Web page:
Knut - Be genuinely kind to yourself

Knut helps us consume more consciously by considering consumption beyond our physical consumption. He helps individuals and organizations align what they do with their purpose. Read on to find out more about his journey and thoughts on consumption.

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Where are you from and what brought you to Shanghai?

I'm originally from Austria, I got most of my education there. At age twenty-something, I realized that China might be an interesting place to go. I'd mastered English and Spanish to some extent and thought it might be a good idea to learn Chinese as well. A friend of mine knew of an opportunity to work with SOS Children's Village, an Austrian based non-profit organization. In Austria, you're either drafted to the army or you have to work in social services. I opted to work in social services to help set up this program and teach at a University in the North of China. That was in 2000, after a year and a half I realized that it wasn't enough time to learn Chinese, so I stayed.

What does sustainability mean to you?

It's a too broad term that nobody really understands. It a good term because it creates positive vibes, but when trying to be precise with terminology it's difficult to define. We also don't really know where we go with it. Whatever concept we come up with for change we need to have a target and with sustainability, we don't have a target.

What are you passionate about?

I think passion is over-valued because life isn't just about passion it's about purpose as well. So I'm probably passionate about purpose. I think we all need to find purpose in our lives, even if it's just a temporary purpose. I'm passionate about defining organizational and individual purpose.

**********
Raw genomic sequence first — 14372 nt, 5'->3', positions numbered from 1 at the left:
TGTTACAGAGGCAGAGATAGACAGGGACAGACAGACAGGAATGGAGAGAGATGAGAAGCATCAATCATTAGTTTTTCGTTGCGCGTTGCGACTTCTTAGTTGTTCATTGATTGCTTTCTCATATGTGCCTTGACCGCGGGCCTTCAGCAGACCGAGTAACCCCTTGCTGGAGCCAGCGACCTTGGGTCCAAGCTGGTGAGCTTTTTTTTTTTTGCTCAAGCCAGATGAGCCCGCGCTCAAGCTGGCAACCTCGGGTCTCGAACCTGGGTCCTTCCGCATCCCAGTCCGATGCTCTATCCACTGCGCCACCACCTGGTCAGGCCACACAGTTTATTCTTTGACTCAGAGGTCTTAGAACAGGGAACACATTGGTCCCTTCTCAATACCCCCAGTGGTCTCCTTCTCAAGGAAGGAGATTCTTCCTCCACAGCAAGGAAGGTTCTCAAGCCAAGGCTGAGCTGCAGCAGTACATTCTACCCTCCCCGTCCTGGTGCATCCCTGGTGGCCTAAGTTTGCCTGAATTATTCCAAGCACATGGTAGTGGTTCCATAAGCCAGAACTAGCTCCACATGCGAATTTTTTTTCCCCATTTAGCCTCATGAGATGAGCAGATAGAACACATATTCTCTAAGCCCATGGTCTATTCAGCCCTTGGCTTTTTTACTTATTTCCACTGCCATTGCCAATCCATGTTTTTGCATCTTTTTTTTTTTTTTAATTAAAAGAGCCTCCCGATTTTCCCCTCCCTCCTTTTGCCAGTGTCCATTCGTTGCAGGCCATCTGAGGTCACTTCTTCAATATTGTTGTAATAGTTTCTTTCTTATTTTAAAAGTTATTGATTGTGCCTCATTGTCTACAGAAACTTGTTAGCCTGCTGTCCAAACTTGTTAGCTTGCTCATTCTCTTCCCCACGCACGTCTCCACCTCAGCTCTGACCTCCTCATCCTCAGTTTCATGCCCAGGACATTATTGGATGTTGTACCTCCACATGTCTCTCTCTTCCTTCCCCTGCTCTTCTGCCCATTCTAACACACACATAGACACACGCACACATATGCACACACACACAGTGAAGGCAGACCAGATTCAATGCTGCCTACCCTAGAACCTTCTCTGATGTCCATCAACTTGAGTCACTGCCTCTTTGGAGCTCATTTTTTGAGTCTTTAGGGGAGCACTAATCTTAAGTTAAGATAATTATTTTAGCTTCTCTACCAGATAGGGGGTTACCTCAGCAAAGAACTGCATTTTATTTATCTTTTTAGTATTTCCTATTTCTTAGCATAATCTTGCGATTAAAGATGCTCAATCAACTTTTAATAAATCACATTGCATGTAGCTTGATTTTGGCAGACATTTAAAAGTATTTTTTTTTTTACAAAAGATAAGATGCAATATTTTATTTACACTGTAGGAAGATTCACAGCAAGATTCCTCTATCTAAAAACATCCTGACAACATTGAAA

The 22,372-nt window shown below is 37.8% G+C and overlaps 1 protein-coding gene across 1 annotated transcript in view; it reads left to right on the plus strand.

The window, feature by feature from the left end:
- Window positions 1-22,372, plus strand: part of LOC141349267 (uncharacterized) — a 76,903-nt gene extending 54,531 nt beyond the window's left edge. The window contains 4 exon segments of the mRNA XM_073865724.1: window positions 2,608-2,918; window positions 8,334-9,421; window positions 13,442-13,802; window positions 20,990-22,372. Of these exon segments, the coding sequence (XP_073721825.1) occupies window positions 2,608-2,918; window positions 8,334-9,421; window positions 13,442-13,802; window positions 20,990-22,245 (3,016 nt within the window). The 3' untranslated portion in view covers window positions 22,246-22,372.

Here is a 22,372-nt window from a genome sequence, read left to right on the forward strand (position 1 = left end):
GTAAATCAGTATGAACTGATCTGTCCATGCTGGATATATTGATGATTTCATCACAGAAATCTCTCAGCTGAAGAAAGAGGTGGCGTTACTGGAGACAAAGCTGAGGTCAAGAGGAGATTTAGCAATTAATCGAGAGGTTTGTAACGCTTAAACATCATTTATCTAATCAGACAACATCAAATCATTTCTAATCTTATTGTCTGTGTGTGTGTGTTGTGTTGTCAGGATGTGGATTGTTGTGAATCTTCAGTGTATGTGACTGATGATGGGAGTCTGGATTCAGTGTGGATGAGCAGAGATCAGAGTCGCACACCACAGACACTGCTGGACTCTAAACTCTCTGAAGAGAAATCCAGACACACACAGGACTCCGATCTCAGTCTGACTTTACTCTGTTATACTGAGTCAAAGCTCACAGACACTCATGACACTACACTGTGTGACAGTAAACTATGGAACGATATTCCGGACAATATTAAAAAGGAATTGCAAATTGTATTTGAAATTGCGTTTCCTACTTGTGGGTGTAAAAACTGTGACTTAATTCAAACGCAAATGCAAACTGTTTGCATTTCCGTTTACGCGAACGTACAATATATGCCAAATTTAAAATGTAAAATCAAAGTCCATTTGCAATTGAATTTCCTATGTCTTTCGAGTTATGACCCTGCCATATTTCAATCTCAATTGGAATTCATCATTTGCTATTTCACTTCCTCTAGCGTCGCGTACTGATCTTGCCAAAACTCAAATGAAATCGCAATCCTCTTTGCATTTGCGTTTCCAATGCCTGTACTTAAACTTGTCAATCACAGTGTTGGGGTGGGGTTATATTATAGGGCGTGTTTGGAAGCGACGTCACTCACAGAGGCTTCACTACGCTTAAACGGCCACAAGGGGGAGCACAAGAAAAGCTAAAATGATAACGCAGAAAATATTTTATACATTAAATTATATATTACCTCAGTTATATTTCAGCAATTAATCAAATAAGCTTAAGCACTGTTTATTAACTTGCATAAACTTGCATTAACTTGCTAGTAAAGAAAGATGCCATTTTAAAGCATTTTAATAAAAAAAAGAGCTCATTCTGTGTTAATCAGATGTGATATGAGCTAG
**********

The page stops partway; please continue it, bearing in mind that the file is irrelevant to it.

How do you consume consciously?

Being conscious of my consumption starts with what I eat. I've been vegetarian in a very broad sense since the age of 24. I still occasionally eat fish, but I don't eat mammals. I don't consume sugar and refrain from consuming caffeine and alcohol. I don't want to be a fundamentalist in regards to this. If I'm having dinner with friends I'd drink some wine. To me, consumption is about what I consume, and also who I consume with. If you're drinking alone or eating Mars bars alone, I'd say there's probably something wrong. It's a consumption disorder. If you're with friends and family and occasionally drink some wine, I don't think there's anything wrong with that.

Apart from food, I also reduce my carbon footprint in the way I travel. It's a difficult task but considering that a big part of your carbon footprint is commuting it's something you have to think about. I have to travel internationally sometimes, but when I travel in China I take the railway. I usually take public transport in Shanghai.

What else could you do to consume more consciously?